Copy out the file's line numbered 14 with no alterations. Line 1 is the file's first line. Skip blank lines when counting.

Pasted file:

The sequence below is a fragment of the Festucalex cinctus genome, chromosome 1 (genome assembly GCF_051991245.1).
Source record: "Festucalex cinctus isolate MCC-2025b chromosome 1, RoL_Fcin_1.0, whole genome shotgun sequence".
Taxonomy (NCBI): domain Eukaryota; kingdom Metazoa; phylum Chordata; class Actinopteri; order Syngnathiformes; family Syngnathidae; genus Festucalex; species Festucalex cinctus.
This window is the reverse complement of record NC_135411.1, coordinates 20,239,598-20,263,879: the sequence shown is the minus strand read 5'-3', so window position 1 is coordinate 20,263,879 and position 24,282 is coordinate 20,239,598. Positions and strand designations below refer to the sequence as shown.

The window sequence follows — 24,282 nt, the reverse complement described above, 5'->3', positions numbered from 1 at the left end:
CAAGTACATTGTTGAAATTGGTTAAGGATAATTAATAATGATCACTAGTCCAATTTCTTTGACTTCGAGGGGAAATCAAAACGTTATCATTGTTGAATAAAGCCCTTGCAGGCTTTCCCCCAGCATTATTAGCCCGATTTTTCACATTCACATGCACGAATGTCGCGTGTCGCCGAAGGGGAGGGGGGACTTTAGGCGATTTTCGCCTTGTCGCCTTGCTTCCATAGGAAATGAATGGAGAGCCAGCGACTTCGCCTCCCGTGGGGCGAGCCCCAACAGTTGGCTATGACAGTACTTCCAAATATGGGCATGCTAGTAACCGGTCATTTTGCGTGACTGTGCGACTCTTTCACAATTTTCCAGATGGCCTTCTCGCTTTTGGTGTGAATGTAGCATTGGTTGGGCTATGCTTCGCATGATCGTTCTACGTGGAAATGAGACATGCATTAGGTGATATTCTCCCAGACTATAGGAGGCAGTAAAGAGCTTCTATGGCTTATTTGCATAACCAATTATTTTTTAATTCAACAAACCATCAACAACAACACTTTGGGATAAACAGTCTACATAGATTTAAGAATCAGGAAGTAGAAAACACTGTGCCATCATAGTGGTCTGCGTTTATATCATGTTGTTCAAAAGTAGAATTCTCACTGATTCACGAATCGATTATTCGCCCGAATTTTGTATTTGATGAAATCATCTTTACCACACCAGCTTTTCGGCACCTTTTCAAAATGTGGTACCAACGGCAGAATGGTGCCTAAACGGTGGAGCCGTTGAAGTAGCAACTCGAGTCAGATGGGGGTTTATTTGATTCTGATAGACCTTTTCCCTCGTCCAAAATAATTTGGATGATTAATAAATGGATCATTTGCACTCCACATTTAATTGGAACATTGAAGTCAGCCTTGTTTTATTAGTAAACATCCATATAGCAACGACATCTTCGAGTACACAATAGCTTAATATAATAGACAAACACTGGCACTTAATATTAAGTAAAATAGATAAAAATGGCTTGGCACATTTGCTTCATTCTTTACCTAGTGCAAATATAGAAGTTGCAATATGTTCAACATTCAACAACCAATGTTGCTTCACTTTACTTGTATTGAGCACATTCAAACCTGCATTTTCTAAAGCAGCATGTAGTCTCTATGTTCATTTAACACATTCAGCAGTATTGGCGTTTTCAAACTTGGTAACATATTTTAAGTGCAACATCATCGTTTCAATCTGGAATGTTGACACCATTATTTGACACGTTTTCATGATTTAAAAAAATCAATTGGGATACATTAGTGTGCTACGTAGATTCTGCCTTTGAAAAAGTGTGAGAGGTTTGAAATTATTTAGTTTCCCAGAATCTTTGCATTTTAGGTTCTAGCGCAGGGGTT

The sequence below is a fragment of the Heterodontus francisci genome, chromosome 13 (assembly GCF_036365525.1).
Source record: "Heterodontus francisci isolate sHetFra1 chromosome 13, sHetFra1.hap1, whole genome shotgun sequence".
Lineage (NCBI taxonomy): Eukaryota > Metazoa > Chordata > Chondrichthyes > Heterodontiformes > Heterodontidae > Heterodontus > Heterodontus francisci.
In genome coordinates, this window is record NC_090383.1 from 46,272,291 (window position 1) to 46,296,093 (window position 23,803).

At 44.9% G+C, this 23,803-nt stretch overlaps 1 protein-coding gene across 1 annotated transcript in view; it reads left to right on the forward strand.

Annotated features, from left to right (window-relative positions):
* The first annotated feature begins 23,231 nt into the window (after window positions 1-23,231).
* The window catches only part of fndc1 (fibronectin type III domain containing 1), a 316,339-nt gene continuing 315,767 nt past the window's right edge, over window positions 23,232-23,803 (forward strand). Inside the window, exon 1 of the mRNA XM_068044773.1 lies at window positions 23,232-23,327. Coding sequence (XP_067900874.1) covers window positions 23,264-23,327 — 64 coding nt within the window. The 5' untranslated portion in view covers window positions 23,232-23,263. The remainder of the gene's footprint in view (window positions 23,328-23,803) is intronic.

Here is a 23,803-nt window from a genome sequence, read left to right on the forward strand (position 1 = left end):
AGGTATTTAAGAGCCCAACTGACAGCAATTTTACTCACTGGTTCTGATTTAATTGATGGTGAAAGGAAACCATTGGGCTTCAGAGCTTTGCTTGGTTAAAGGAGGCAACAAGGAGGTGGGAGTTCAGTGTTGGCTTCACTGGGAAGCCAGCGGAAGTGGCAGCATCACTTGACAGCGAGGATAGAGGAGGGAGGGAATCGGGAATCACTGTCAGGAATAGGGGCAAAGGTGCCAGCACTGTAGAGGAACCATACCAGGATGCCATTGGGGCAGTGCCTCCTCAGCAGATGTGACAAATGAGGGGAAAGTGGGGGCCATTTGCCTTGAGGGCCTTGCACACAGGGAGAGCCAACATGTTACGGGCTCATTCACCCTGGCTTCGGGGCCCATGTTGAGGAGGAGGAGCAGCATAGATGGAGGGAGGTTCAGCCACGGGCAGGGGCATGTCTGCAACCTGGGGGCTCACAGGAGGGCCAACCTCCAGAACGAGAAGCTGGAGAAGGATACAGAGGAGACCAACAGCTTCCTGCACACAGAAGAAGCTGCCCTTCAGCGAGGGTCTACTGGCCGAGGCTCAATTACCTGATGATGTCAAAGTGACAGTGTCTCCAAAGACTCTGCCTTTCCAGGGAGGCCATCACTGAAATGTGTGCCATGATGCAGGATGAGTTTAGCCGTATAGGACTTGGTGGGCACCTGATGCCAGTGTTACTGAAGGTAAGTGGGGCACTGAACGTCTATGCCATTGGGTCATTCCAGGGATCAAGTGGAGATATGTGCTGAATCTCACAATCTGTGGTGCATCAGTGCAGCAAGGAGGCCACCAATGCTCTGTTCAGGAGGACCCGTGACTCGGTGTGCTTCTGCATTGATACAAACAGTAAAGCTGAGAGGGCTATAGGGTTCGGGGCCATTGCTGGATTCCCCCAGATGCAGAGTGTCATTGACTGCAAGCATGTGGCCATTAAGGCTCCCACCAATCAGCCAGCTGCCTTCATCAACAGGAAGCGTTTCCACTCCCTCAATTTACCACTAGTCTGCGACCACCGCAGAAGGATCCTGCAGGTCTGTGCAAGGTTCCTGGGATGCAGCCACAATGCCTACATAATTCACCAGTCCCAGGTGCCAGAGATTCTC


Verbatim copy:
* The window catches only part of fndc1 (fibronectin type III domain containing 1), a 316,339-nt gene continuing 315,767 nt past the window's right edge, over window positions 23,232-23,803 (forward strand). Inside the window, exon 1 of the mRNA XM_068044773.1 lies at window positions 23,232-23,327. Coding sequence (XP_067900874.1) covers window positions 23,264-23,327 — 64 coding nt within the window. The 5' untranslated portion in view covers window positions 23,232-23,263. The remainder of the gene's footprint in view (window positions 23,328-23,803) is intronic.